The IRS mails millions of letters every year to taxpayers for a variety of reasons. Keep the following suggestions in mind on how to best handle a letter or notice from the IRS:
- Do not panic. Simply responding will take care of most IRS letters and notices.
- Do not ignore the letter. Most IRS notices are about federal tax returns or tax accounts. Each notice deals with a specific issue and includes specific instructions on what to do. Read the letter carefully; some notices or letters require a response by a specific date.
- Respond timely. A notice may likely be about changes to a taxpayer’s account, taxes owed or a payment request. Sometimes a notice may ask for more information about a specific issue or item on a tax return. A timely response could minimize additional interest and penalty charges.
- If a notice indicates a changed or corrected tax return, review the information and compare it with your original return. If the taxpayer agrees, they should note the corrections on their copy of the tax return for their records. There is usually no need to reply to a notice unless specifically instructed to do so, or to make a payment.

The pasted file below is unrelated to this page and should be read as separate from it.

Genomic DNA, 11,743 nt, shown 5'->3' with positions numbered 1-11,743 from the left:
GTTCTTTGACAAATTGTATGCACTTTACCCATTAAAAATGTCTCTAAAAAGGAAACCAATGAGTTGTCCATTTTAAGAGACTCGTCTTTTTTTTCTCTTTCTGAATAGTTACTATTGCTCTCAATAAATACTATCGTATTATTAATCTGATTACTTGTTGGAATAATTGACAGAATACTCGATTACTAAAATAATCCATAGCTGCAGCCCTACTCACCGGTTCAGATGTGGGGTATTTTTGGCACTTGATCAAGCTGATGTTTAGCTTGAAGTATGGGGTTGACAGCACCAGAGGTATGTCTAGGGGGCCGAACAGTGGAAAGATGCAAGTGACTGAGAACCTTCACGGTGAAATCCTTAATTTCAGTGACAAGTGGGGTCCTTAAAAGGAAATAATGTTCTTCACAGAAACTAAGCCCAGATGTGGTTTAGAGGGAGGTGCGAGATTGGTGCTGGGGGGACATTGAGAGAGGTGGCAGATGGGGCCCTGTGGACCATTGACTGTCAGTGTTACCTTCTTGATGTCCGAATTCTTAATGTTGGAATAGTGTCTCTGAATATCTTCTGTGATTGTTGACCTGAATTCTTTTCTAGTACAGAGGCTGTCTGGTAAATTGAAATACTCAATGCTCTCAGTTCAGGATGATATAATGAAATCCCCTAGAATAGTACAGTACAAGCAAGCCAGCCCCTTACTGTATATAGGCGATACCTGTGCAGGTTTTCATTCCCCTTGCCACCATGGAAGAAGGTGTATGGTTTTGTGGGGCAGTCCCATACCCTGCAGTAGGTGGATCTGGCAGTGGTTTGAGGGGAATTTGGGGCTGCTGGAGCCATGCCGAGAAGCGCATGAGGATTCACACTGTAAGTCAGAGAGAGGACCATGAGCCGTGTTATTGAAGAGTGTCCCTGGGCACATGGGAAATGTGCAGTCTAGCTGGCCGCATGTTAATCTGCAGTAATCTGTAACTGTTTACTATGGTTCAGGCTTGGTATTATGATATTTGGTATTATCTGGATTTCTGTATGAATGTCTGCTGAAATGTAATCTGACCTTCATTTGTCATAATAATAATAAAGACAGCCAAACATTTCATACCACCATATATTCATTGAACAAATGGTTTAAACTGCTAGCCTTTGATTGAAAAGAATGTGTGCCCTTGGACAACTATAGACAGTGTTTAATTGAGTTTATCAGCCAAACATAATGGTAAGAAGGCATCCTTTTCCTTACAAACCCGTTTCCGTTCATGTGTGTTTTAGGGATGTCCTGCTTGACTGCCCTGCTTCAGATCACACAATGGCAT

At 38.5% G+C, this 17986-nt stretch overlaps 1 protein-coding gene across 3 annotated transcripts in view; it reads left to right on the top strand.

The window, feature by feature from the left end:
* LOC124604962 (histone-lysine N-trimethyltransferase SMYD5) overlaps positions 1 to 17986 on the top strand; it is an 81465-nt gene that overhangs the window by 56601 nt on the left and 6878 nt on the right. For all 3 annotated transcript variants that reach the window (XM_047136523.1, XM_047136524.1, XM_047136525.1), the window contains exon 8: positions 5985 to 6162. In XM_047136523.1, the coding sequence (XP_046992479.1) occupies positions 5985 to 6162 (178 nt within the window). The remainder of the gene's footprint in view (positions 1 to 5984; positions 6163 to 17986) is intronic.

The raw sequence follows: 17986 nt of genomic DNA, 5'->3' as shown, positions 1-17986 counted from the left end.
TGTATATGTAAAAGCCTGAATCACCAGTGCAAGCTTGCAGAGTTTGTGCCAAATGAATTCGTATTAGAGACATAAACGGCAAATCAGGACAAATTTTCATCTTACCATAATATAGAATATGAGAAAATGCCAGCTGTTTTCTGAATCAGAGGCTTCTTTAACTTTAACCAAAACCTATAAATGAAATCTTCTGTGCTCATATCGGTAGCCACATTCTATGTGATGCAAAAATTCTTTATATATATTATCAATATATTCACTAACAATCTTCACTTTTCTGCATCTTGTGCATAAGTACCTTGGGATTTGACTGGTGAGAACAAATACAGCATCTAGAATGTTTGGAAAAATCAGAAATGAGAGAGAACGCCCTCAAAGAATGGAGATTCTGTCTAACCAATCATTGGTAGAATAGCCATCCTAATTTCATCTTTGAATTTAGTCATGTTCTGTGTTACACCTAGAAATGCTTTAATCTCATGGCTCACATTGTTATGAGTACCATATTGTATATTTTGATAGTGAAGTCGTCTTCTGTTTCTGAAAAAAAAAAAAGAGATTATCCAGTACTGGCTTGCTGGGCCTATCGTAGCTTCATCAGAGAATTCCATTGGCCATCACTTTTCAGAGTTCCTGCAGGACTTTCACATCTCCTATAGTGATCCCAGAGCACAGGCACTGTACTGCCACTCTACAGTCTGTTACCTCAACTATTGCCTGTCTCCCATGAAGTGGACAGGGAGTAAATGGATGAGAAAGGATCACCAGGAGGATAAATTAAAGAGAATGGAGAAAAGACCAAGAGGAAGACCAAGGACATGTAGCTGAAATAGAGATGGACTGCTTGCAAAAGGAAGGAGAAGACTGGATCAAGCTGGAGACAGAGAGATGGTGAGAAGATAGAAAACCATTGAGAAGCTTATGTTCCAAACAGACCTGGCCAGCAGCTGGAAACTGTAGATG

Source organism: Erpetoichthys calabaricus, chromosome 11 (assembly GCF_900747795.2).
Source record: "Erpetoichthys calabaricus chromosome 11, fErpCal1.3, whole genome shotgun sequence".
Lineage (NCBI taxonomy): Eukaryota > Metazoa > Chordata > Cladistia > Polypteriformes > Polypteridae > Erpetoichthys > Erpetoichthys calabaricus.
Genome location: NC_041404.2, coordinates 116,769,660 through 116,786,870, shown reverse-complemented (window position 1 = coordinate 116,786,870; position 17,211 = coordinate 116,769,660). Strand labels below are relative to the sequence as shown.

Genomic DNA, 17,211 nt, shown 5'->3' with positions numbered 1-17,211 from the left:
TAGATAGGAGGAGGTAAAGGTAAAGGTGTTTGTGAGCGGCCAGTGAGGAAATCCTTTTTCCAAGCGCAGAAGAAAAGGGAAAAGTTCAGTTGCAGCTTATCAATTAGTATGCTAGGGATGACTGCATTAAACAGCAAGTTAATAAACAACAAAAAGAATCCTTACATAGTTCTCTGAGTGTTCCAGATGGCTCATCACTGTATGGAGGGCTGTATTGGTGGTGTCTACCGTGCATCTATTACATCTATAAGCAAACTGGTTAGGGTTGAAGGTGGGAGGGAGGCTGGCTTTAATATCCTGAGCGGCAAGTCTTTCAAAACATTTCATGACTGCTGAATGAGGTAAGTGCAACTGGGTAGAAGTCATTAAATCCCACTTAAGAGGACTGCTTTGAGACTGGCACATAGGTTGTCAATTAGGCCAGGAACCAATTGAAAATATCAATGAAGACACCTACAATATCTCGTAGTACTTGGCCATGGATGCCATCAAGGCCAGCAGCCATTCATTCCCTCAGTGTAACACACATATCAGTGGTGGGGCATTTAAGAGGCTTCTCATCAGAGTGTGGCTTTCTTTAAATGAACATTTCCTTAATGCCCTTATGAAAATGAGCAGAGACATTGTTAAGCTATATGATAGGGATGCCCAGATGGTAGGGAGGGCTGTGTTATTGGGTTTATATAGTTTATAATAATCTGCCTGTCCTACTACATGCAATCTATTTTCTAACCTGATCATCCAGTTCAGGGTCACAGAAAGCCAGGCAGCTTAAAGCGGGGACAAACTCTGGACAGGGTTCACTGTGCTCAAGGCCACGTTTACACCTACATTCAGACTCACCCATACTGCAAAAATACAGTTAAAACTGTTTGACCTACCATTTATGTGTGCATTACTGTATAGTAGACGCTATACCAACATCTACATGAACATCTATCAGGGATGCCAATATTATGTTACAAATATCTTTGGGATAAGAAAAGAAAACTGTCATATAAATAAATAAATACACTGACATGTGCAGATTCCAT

- Taxpayers must respond to a notice they do not agree with. They should mail a letter explaining why they disagree to the address on the contact stub at the bottom of the notice. Include information and documents for the IRS to consider and allow at least 30 days for a response.
- There is no need to call the IRS or make an appointment at a taxpayer assistance center for most notices. If a call seems necessary, use the phone number in the upper right-hand corner of the notice. Be sure to have a copy of the related tax return and notice when calling.
- Always keep copies of any notices received with tax records.
- The IRS and its authorized private collection agency will send letters and notices by mail. The IRS will not demand payment a certain way, such as prepaid debit or credit card. Taxpayers have several payment options for taxes owed.
Get IRS.gov/forms-pubs at any time.
Avoid scams. The IRS will never initiate contact using social media or text message. First contact generally comes in the mail. Those wondering if they owe money to the IRS can view their tax account information on IRS.gov to find out.
Additional IRS Resources:
- Tax Topic 651 – Notices – What to Do
- Tax Topic 652 — Notice of Underreported Income – CP-2000
- Tax Topic 653 – IRS Notices and Bills, Penalties, and Interest Charges
- Tax Topic 654 — Understanding Your CP75 or CP75A Notice Request for Supporting Documentation
- Understanding Your CP2000 Notice